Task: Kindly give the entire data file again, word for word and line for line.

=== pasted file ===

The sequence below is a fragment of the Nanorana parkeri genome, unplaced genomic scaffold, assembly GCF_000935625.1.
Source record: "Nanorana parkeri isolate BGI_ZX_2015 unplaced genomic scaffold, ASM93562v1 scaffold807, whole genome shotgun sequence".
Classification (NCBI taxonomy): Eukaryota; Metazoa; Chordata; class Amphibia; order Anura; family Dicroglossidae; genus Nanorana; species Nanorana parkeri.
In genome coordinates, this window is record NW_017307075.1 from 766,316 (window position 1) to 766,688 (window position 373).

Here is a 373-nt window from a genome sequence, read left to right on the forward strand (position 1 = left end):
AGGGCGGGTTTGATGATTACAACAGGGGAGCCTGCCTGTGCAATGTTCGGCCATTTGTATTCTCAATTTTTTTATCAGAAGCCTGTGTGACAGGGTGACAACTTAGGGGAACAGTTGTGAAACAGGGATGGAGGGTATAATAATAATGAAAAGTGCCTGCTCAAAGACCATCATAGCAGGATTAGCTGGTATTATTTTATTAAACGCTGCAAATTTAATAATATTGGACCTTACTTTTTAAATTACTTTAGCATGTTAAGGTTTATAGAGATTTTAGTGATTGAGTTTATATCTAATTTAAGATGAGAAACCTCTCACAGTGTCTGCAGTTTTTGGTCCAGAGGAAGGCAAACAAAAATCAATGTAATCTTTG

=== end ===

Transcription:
The sequence below is a fragment of the Nanorana parkeri genome, unplaced genomic scaffold, assembly GCF_000935625.1.
Source record: "Nanorana parkeri isolate BGI_ZX_2015 unplaced genomic scaffold, ASM93562v1 scaffold807, whole genome shotgun sequence".
Classification (NCBI taxonomy): Eukaryota; Metazoa; Chordata; class Amphibia; order Anura; family Dicroglossidae; genus Nanorana; species Nanorana parkeri.
In genome coordinates, this window is record NW_017307075.1 from 766,316 (window position 1) to 766,688 (window position 373).

Here is a 373-nt window from a genome sequence, read left to right on the forward strand (position 1 = left end):
AGGGCGGGTTTGATGATTACAACAGGGGAGCCTGCCTGTGCAATGTTCGGCCATTTGTATTCTCAATTTTTTTATCAGAAGCCTGTGTGACAGGGTGACAACTTAGGGGAACAGTTGTGAAACAGGGATGGAGGGTATAATAATAATGAAAAGTGCCTGCTCAAAGACCATCATAGCAGGATTAGCTGGTATTATTTTATTAAACGCTGCAAATTTAATAATATTGGACCTTACTTTTTAAATTACTTTAGCATGTTAAGGTTTATAGAGATTTTAGTGATTGAGTTTATATCTAATTTAAGATGAGAAACCTCTCACAGTGTCTGCAGTTTTTGGTCCAGAGGAAGGCAAACAAAAATCAATGTAATCTTTG